Paramount dodge this question by selecting carefully what kind of war stories they’re telling. These aren’t battlefield capers but espionage tales. This is made clear in the opening episode – telling titled ’Japoteurs’. It doesn’t make much sense when you stop to think about it. Why does Superman have to wait for the cover of night? Why does he even have to be over there as Clerk Kent in the first place, now he can finally fly why can’t he just nip over every night? But these problems only come up when you do stop to think about it. There is a dramatic association between the super-secret-identity and the undercover spy, which allows our brains to file them alongside each other. So, by coding the stories this way, they introduce narrative conventions which make it much easier for them to plug a super-being into a war scenario.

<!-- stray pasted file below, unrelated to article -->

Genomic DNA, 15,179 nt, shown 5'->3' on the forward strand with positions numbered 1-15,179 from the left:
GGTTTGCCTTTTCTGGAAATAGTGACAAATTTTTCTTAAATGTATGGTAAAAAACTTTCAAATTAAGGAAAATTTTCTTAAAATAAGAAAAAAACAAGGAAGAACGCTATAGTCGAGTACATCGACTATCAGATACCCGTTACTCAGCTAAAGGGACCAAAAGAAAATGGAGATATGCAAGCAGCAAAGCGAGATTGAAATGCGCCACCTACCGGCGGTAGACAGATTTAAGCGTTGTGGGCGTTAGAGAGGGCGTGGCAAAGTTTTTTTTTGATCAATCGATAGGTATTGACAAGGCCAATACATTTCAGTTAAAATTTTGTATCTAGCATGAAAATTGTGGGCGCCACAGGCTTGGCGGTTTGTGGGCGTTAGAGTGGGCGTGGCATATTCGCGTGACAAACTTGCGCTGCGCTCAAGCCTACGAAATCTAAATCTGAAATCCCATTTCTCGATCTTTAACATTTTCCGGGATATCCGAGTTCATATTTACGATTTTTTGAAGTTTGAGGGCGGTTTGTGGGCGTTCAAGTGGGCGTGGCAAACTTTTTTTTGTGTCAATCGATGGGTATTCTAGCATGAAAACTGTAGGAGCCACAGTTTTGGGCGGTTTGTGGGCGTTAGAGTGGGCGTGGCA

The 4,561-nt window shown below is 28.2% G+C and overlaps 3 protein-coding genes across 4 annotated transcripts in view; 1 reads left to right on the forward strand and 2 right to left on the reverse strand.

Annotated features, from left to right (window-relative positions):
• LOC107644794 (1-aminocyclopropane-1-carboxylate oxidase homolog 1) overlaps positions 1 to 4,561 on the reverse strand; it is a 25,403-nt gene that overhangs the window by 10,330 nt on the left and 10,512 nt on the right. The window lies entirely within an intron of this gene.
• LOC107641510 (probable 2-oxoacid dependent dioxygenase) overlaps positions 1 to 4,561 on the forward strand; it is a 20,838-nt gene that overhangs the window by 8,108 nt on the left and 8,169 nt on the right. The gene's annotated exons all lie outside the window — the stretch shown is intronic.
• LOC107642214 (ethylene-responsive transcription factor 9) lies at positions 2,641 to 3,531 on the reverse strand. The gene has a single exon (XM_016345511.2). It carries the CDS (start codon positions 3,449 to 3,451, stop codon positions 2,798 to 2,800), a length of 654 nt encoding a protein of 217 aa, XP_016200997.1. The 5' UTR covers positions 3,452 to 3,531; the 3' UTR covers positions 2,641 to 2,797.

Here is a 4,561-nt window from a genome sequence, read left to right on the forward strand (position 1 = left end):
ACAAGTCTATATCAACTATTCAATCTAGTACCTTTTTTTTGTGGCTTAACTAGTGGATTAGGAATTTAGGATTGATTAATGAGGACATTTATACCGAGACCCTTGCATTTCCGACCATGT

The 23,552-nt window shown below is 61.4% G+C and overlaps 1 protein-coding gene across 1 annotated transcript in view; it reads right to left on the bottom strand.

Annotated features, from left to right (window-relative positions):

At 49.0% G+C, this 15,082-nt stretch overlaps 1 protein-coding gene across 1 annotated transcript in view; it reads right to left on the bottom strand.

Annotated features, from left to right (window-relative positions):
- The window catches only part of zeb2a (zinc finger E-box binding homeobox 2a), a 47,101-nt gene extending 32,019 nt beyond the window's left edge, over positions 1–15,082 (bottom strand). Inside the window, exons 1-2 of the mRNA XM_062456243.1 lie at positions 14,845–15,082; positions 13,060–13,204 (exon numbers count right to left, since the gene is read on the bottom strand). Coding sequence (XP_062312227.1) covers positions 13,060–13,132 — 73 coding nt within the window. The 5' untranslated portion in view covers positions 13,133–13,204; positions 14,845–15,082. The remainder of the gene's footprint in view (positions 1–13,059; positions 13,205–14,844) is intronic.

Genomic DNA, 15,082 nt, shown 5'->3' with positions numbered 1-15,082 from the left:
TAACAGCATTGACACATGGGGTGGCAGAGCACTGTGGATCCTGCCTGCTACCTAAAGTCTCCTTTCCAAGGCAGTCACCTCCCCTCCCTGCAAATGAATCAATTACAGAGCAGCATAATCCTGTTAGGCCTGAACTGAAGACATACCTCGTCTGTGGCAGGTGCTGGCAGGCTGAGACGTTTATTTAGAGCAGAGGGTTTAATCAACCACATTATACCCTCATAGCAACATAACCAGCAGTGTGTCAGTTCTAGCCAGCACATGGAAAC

However, an alert reader might have already spotted a small flaw in this schema. If the new Paramount Superman is a war character, what does that have to do with changing the opening? Having already been faster than a speeding bullet, why not now speedier than a Japanese fighter plane? Or able to hold his breath longer than a Nazi U-boat?

In fact, the changed opening is not primarily to do with the war stories at all; for a good half of the episodes are quite different in nature. The comparison point would no longer be John Henry, the man as strong as any machine, but his predecessors - the ‘big man’ folk tales of the American frontier, such as the lumberjack Paul Bunyan.